What steps are banks now taking?

Owing to the sheer amount of loans granted under the BBL scheme, it has taken some time for banks to catch up, but several are now reviewing their portfolios with a view to seeking recoveries where they consider that applications for BBL funds were made falsely. 

Anecdotally, I have seen this in cases where more than one company in a group structure made an application when it ought not to have done, and where turnover figures are alleged to have been inflated to overstate the amount a business was entitled to.

Where banks reach these conclusions, they may seek a clawback of the debt adjudged to now be repayable, using the usual debt recovery channels.  This could result in a freezing of bank accounts, and a bank seeking under its terms to apply set-off of any credit balances held, in order to reduce or repay the loan.  An illustration of this process can be found in this published decision of the Financial Ombudsman, which shows that directors in receipt of aggressive letters from their bank should take the  matter seriously, and consider taking professional advice.

CIFAS markers: explained

One other (perhaps lesser known) step that lenders may consider is making a referral of any individuals believed to be a party to BBL scheme fraud, to CIFAS -- formerly the Credit Industry Fraud Avoidance System.

Mentioned in my intro, CIFAS is a fraud prevention membership organisation, which promotes the sharing of data between financial institutions and individuals, to reduce instances of fraud and financial crime.  Where there are demonstrable allegations of fraudulent activity, a CIFAS ‘marker’ may be placed on an individual and shared with any institution who is a CIFAS member. 

The presence of a CIFAS marker will (perhaps obviously) have a significant impact on an individual’s ability to obtain credit or, in certain circumstances, employment.  

CIFAS as a contractor? A real kicker if you need SC or work in FS

And here’s the bigger rub for contractors. A CIFAS marker may be of particular adverse significance for contractors who work in financial institutions, or are subject to security clearance requirements.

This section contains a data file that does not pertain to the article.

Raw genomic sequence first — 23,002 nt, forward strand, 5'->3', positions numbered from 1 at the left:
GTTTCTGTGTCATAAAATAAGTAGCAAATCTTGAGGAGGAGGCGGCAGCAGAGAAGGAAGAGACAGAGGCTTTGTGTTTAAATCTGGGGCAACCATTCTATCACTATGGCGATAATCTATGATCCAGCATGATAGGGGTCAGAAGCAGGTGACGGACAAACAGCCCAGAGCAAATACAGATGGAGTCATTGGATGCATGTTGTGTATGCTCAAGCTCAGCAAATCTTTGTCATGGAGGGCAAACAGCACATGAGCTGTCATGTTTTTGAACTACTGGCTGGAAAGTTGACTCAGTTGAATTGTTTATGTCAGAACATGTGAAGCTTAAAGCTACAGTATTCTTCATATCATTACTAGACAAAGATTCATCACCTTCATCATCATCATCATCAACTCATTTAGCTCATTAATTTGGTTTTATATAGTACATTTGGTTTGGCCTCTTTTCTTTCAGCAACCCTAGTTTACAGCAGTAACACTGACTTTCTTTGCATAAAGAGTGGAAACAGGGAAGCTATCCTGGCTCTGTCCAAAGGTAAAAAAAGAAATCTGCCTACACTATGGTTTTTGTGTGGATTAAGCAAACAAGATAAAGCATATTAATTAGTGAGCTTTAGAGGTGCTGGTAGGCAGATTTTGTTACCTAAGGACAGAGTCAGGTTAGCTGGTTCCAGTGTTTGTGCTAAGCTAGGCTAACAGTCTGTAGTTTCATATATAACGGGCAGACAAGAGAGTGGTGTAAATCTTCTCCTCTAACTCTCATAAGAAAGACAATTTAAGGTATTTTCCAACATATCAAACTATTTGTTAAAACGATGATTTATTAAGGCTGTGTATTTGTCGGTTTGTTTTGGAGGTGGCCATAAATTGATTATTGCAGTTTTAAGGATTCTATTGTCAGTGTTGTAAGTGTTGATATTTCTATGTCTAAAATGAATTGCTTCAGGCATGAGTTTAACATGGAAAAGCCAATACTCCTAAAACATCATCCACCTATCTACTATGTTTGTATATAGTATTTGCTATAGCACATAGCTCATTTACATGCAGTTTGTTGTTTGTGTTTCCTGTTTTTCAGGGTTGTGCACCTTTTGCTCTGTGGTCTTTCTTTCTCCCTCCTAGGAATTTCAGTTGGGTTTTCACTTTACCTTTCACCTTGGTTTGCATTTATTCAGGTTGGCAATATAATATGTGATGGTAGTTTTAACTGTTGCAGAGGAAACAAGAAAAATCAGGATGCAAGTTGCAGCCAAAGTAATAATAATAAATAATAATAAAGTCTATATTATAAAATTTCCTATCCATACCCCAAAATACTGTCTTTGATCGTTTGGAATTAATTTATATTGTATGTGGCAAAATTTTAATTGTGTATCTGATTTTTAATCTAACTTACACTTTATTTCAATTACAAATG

Problematically for you finding out if you’re one of the growing number of contractors who solicitors are suggesting did default on their BBL -- only to now have a CIFA marker against them there is no requirement for a lender or institution to notify an individual that a marker has been placed!

The most definitive method of finding out whether a marker exists under your name is to submit a ‘Data Subject Access Request’ on the CIFAS website. The website also provides detail of the different types of marker and when they may be applicable. If an individual finds that they have received a CIFAS marker and wishes to have it removed, they should take advice from a solicitor with expertise in dealing with them. Be aware, a CIFAS marker can unfortunately be more difficult to shake off than a CCJ.

Final thought

While it is still early days in the BBL scheme recovery process, clearly there have been significant levels of misuse, and the likelihood is that the surface is only being scratched. Any contractor limited company directors who are uncertain about their business’s ability to repay funds obtained under the BBL scheme should take professional advice as a matter of urgency, as should any who, in hindsight, are uncertain whether they should have applied in the first place.

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Written by Gareth Wilcox

Gareth Wilcox is a Partner and Licensed Insolvency Practitioner with Opus Restructuring & Insolvency.  As well as heading up Opus’ Birmingham office, he oversees the solvent restructuring team and has significant experience in this area